Self-funded employers and payors with insured products (commercial, MA or exchange) have shared interest in the proliferation of value based payment methodologies -- although their spread is inhibited by the work entailed in framing and negotiating the terms, limited data capabilities and lack of consensus as to what the "low hanging fruit" is among risk methodologies to be implemented.

Of equal concern is the inability of limited (single product or payor) innovations to "move the needle" and capture provider attention given the diffusion of patients across insured arrangements. Absent additional progress in "all payor" value based purchasing the issue for all these markets could be the absence of fundamental positive improvement in cost trend.

 Krista Burris
Krista Burris

Krista Burris
HealthCare Strategy Consultant


As healthcare transitions to a consumer-driven environment, all constituents must make the necessary adjustments to support individual accountability in selecting the benefits that are most appropriate for their coverage needs. Fundamentally this translates to infrastructures with sophisticated decision support resources and communication strategies that educate employees, Medicare beneficiaries, and individuals on their benefit options.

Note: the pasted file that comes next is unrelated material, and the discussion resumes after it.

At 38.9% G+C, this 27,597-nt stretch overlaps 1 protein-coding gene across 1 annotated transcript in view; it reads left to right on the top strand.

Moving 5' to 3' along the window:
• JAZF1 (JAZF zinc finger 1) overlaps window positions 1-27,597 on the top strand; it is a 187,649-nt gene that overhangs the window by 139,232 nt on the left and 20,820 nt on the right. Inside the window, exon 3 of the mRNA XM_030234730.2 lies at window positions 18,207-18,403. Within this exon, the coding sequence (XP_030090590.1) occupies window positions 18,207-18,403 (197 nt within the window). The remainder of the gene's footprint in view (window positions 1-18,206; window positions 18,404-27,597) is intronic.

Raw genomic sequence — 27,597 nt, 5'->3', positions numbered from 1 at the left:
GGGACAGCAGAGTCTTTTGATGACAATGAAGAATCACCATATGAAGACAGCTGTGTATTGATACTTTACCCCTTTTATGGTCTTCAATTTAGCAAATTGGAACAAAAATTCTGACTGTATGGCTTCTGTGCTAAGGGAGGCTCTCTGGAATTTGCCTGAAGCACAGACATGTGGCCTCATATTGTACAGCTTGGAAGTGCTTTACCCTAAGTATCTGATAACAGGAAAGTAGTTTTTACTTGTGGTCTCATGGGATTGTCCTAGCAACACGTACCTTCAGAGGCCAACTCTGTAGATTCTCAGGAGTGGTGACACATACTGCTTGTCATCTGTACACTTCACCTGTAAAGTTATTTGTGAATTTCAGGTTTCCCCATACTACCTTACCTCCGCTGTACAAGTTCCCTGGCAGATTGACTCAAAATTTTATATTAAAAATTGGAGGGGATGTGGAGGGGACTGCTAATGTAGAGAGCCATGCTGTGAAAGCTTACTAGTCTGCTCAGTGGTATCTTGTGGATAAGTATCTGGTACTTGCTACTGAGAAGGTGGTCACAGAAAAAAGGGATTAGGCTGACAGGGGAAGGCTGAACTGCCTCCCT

What's top of mind for me as open enrollment approaches is are consumers educated on their options and how to make the best coverage decision for their needs. As employers aim to better control costs of providing healthcare for their employees, there is a focus on the redesign of employee total rewards packages, specifically related to health benefits, wellness, and ancillary/voluntary.

Educating employees on benefit options and providing appropriate incentives to enroll into higher value benefit packages is key to promote the "right-sizing" of benefits. This becomes increasingly important as exchange marketplace adoption accelerates putting insurance purchasing decisions in a retail-setting.